Assuntos
Infecções por Coronavirus/epidemiologia , Pneumonia Viral/epidemiologia , Características de Residência/estatística & dados numéricos , Transportes/estatística & dados numéricos , Adolescente , Adulto , Betacoronavirus/isolamento & purificação , Técnicas de Laboratório Clínico , Infecções por Coronavirus/diagnóstico , Infecções por Coronavirus/transmissão , Feminino , Disparidades nos Níveis de Saúde , Humanos , Pessoa de Meia-Idade , Cidade de Nova Iorque/epidemiologia , Pandemias , Pneumonia Viral/diagnóstico , Pneumonia Viral/transmissão , Gestantes , Prevalência , Adulto Jovem
4.
JAMA Netw Open ; 3(9): e2015470, 2020 09 01.
Artigo em Inglês | MEDLINE | ID: mdl-32876682

RESUMO

Importance: Home health care is one of the fastest growing postacute services in the US and is increasingly important in the era of coronavirus disease 2019 and payment reform, yet it is unknown whether patients who need home health care are receiving it. Objective: To examine how often patients referred to home health care at hospital discharge receive it and whether there is evidence of disparities. Design, Setting, and Participants: This cross-sectional study used Medicare data regarding the postacute home health care setting from October 1, 2015, through September 30, 2016. The participants were Medicare fee-for-service and Medicare Advantage beneficiaries who were discharged alive from a hospital with a referral to home health care (2 379 506 discharges). Statistical analysis was performed from July 2019 to June 2020. Exposures: Hospital referral to home health care. Main Outcomes and Measures: Primary outcomes included whether discharges received their first home health care visit within 14 days of hospital discharge and the number of days between hospital discharge and the first home health visit. Differences in the likelihood of receiving home health care across patient, zip code, and hospital characteristics were also examined. Results: Among 2 379 506 discharges from the hospital with a home health care referral, 1 358 697 patients (57.1%) were female, 468 762 (19.7%) were non-White, and 466 383 (19.6%) were dually enrolled in Medicare and Medicaid; patients had a mean (SD) age of 73.9 (11.9) years and 4.1 (2.1) Elixhauser comorbidities. Only 1 284 300 patients (54.0%) discharged from the hospital with a home health referral received home health care services within 14 days of discharge. Of the remaining 1 095 206 patients (46.0%) discharged, 37.7% (896 660 discharges) never received any home health care, while 8.3% (198 546 discharges) were institutionalized or died within 14 days without a preceding home health care visit. Patients who were Black or Hispanic received home health at lower rates than did patients who were White (48.0% [95% CI, 47.8%-48.1%] of Black and 46.1% [95% CI, 45.7%-46.5%] of Hispanic discharges received home health within 14 days compared with 55.3% [95% CI, 55.2%-55.4%] of White discharges). In addition, disadvantaged patients waited longer for their first home health care visit. For example, patients living in high-unemployment zip codes waited a mean of 2.0 days (95% CI, 2.0-2.0 days), whereas those living in low-unemployment zip codes waited 1.8 days (95% CI, 1.8-1.8 days). Conclusions and Relevance: Disparities in the use of home health care remain an issue in the US. As home health care is increasingly presented as a safer alternative to institutional postacute care during coronavirus disease 2019, and payment reforms continue to pressure hospitals to discharge patients home, ensuring the availability of safe and equitable care will be crucial to maintaining high-quality care.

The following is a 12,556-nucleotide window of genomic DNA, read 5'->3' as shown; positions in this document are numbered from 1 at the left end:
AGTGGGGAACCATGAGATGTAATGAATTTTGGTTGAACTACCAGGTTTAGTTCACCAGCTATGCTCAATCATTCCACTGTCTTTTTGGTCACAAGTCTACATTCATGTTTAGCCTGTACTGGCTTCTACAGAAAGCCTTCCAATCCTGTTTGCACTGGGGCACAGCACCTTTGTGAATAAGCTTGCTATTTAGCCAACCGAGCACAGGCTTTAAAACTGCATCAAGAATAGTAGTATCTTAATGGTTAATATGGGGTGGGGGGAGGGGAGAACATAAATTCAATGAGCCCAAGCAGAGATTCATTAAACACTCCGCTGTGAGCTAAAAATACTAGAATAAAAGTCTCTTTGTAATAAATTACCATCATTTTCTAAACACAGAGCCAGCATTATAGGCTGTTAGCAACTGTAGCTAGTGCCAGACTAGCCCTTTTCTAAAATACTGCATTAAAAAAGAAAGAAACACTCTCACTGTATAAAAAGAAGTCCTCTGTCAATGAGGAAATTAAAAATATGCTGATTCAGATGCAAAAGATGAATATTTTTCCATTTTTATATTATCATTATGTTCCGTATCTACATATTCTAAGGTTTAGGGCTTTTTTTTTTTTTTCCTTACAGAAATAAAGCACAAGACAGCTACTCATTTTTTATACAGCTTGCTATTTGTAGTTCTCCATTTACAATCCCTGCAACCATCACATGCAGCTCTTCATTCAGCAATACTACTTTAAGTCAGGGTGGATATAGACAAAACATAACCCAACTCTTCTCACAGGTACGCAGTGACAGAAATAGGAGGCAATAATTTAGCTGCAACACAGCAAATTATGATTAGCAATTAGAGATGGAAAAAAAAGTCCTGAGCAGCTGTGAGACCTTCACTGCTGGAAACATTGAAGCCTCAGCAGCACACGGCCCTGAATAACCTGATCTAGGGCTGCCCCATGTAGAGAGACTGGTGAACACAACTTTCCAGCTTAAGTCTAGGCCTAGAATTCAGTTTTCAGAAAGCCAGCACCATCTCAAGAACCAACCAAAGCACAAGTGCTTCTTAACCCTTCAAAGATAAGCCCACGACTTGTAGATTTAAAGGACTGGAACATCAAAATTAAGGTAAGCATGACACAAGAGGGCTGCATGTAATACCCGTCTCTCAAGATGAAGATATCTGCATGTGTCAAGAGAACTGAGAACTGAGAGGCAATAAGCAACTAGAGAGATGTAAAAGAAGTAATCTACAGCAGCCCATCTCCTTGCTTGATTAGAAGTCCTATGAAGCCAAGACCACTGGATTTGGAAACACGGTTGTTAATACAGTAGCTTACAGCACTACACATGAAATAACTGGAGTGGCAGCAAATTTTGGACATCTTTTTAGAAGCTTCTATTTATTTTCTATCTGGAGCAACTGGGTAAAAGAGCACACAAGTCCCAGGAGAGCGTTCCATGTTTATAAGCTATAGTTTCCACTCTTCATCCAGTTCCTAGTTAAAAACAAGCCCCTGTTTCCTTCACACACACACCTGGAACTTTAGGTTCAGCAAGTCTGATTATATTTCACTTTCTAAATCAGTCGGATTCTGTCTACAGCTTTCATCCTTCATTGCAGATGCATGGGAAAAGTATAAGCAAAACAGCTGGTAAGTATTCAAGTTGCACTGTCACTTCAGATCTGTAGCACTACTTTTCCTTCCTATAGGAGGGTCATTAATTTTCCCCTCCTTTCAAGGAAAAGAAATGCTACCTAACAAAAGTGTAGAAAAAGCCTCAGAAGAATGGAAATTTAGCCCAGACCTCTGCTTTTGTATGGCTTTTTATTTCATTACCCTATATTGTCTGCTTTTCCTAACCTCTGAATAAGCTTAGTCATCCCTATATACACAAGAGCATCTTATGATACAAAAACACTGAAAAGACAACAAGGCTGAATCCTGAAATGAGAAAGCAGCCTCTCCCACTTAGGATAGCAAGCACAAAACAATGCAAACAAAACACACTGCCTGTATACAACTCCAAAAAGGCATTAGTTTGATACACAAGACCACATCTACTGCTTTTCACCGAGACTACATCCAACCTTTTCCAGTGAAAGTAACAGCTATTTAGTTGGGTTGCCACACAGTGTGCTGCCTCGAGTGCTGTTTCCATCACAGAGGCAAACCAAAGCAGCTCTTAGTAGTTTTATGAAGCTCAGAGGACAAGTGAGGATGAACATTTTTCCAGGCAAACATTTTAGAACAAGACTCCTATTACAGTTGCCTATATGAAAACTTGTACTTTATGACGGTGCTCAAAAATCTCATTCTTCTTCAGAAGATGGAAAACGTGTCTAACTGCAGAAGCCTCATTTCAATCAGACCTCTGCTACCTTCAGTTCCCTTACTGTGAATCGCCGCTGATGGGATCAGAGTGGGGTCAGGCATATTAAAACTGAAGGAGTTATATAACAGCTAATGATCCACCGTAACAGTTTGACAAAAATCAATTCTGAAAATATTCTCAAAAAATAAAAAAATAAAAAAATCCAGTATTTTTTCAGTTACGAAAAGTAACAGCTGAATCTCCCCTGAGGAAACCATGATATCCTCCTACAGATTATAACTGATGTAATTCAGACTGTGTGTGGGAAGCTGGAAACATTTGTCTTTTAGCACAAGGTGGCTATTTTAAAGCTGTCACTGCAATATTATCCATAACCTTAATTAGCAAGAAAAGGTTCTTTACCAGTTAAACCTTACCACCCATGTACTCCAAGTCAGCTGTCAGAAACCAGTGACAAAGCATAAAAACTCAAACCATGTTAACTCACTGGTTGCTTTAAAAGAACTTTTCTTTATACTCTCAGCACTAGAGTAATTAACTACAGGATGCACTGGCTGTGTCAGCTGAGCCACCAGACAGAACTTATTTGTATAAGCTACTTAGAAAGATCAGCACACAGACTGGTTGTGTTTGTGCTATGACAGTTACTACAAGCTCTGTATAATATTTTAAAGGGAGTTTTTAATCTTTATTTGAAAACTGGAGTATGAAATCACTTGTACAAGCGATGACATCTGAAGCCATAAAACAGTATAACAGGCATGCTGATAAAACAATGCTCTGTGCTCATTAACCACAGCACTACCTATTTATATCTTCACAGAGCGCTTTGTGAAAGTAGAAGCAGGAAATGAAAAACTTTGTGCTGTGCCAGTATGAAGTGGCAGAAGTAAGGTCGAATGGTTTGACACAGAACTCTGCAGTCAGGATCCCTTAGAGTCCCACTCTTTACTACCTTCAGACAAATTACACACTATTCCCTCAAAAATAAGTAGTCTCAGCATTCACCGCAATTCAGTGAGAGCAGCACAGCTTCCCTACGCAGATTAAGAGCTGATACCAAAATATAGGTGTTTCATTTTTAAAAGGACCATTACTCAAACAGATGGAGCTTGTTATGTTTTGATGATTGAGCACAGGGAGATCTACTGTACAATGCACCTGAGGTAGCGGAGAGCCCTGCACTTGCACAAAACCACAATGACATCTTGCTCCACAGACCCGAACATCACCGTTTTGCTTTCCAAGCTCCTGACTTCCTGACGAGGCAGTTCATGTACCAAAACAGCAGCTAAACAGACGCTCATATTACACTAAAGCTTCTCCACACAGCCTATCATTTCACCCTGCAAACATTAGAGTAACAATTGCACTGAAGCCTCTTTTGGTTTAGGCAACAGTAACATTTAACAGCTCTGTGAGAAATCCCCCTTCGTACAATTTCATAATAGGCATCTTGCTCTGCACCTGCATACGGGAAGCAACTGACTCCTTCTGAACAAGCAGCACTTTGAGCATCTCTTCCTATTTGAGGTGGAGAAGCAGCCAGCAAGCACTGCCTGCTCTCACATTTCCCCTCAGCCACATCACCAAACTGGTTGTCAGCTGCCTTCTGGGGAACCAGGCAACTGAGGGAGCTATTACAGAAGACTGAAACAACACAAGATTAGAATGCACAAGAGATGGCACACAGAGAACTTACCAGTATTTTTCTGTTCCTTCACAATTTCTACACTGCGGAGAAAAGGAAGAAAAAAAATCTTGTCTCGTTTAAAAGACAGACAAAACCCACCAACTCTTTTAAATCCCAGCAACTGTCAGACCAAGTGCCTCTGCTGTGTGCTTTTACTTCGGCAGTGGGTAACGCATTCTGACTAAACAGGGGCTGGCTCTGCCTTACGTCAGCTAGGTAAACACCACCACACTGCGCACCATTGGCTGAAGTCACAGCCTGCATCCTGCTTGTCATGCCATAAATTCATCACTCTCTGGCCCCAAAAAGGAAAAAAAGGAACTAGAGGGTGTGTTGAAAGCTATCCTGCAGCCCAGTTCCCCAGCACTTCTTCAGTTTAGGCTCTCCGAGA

Assuntos
Assistência ao Convalescente/estatística & dados numéricos , Acesso aos Serviços de Saúde , Disparidades em Assistência à Saúde/etnologia , Serviços de Assistência Domiciliar/estatística & dados numéricos , Encaminhamento e Consulta , Afro-Americanos/estatística & dados numéricos , Idoso , Idoso de 80 Anos ou mais , Estudos Transversais , Grupo com Ancestrais do Continente Europeu/estatística & dados numéricos , Planos de Pagamento por Serviço Prestado , Feminino , Disparidades em Assistência à Saúde/estatística & dados numéricos , Hispano-Americanos/estatística & dados numéricos , Humanos , Masculino , Medicaid/estatística & dados numéricos , Medicare , Medicare Part C , Alta do Paciente , Pobreza/estatística & dados numéricos , Características de Residência/estatística & dados numéricos , Desemprego/estatística & dados numéricos , Estados Unidos
5.
Int J Equity Health ; 19(1): 153, 2020 09 09.
Artigo em Inglês | MEDLINE | ID: mdl-32907584

RESUMO